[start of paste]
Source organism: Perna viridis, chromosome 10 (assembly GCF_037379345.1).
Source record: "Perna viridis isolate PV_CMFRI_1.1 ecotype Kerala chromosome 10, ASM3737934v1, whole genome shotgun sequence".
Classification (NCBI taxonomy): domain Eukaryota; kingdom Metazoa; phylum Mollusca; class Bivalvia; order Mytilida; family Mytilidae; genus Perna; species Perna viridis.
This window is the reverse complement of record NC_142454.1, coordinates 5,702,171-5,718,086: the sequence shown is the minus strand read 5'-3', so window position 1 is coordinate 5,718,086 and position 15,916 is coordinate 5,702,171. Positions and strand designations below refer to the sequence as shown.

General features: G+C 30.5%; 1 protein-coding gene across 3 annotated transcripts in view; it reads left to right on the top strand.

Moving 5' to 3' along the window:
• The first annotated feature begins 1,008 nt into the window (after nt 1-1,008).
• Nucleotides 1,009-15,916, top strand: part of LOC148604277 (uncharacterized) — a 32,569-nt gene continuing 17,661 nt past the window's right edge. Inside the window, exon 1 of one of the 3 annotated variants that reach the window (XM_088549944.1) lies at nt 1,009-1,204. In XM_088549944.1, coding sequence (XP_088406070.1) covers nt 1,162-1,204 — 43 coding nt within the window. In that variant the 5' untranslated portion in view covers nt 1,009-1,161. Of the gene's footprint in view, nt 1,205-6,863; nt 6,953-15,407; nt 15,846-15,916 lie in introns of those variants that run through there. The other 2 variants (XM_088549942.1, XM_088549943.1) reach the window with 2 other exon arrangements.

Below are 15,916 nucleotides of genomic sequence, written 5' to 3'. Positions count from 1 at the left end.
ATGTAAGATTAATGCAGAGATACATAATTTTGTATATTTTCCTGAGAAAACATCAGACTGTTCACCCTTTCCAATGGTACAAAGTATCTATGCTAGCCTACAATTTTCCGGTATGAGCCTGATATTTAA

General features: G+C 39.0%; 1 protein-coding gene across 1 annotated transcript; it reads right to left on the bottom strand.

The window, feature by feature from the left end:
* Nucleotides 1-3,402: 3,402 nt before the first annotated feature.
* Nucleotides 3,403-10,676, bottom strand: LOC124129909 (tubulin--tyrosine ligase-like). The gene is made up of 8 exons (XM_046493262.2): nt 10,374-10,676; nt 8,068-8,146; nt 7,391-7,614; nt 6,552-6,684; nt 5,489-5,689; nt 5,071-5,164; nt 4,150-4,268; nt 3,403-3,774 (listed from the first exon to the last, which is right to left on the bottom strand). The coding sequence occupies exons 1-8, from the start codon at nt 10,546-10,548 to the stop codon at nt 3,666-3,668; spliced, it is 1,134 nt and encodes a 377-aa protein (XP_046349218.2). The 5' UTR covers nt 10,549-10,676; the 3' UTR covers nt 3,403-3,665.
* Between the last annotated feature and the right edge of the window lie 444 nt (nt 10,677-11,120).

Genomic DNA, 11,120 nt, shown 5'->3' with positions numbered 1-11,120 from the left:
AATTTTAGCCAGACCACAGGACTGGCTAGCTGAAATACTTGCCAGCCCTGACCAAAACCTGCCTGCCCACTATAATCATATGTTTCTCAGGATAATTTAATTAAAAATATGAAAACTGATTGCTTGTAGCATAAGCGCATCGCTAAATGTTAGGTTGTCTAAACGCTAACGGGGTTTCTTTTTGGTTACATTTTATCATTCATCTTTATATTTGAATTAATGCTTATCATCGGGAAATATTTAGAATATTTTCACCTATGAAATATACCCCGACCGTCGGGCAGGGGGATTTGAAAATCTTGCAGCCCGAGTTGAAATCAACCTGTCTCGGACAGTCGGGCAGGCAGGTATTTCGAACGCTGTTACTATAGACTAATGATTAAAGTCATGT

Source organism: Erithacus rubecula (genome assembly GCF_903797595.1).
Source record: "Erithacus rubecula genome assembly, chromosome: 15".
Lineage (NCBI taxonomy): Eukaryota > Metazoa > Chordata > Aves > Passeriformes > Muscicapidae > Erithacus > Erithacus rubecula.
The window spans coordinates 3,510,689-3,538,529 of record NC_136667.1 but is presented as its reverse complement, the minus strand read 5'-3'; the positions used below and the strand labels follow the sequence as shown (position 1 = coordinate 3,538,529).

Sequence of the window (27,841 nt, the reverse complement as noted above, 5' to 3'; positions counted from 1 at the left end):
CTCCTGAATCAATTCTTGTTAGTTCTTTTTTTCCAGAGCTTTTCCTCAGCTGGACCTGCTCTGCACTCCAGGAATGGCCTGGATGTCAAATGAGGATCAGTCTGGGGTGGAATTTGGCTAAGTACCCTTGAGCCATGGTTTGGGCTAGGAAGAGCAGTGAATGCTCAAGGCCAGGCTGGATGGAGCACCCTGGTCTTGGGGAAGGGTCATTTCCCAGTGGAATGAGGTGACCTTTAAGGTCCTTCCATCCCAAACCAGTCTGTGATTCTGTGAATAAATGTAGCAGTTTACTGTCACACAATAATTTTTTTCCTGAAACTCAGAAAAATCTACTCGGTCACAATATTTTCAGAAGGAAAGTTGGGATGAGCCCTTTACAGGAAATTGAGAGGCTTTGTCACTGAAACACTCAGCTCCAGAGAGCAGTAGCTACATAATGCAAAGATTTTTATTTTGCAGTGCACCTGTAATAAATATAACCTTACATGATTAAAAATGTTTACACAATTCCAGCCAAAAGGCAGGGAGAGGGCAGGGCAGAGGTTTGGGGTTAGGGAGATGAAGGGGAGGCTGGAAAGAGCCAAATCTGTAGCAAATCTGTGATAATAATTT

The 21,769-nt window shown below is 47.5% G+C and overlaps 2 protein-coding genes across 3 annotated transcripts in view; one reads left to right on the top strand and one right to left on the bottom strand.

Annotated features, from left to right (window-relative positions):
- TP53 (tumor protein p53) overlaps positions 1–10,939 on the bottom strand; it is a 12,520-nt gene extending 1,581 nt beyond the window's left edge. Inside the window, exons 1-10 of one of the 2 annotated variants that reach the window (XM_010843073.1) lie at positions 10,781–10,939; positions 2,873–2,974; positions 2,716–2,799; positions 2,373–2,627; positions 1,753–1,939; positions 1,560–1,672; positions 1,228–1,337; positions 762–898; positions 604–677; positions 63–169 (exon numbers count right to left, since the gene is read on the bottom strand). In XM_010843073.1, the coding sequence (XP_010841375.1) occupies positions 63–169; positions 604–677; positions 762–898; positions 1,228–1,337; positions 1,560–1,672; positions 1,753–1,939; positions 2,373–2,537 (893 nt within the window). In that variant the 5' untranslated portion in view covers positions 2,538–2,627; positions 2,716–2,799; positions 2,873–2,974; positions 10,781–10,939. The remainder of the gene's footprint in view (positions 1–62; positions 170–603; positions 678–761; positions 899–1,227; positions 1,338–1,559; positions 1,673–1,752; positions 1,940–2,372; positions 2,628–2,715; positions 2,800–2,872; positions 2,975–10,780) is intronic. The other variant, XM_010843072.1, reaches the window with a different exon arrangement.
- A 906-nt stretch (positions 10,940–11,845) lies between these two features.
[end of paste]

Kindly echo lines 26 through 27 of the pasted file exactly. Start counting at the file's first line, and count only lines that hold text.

- TP53 (tumor protein p53) overlaps positions 1–10,939 on the bottom strand; it is a 12,520-nt gene extending 1,581 nt beyond the window's left edge. Inside the window, exons 1-10 of one of the 2 annotated variants that reach the window (XM_010843073.1) lie at positions 10,781–10,939; positions 2,873–2,974; positions 2,716–2,799; positions 2,373–2,627; positions 1,753–1,939; positions 1,560–1,672; positions 1,228–1,337; positions 762–898; positions 604–677; positions 63–169 (exon numbers count right to left, since the gene is read on the bottom strand). In XM_010843073.1, the coding sequence (XP_010841375.1) occupies positions 63–169; positions 604–677; positions 762–898; positions 1,228–1,337; positions 1,560–1,672; positions 1,753–1,939; positions 2,373–2,537 (893 nt within the window). In that variant the 5' untranslated portion in view covers positions 2,538–2,627; positions 2,716–2,799; positions 2,873–2,974; positions 10,781–10,939. The remainder of the gene's footprint in view (positions 1–62; positions 170–603; positions 678–761; positions 899–1,227; positions 1,338–1,559; positions 1,673–1,752; positions 1,940–2,372; positions 2,628–2,715; positions 2,800–2,872; positions 2,975–10,780) is intronic. The other variant, XM_010843072.1, reaches the window with a different exon arrangement.
- A 906-nt stretch (positions 10,940–11,845) lies between these two features.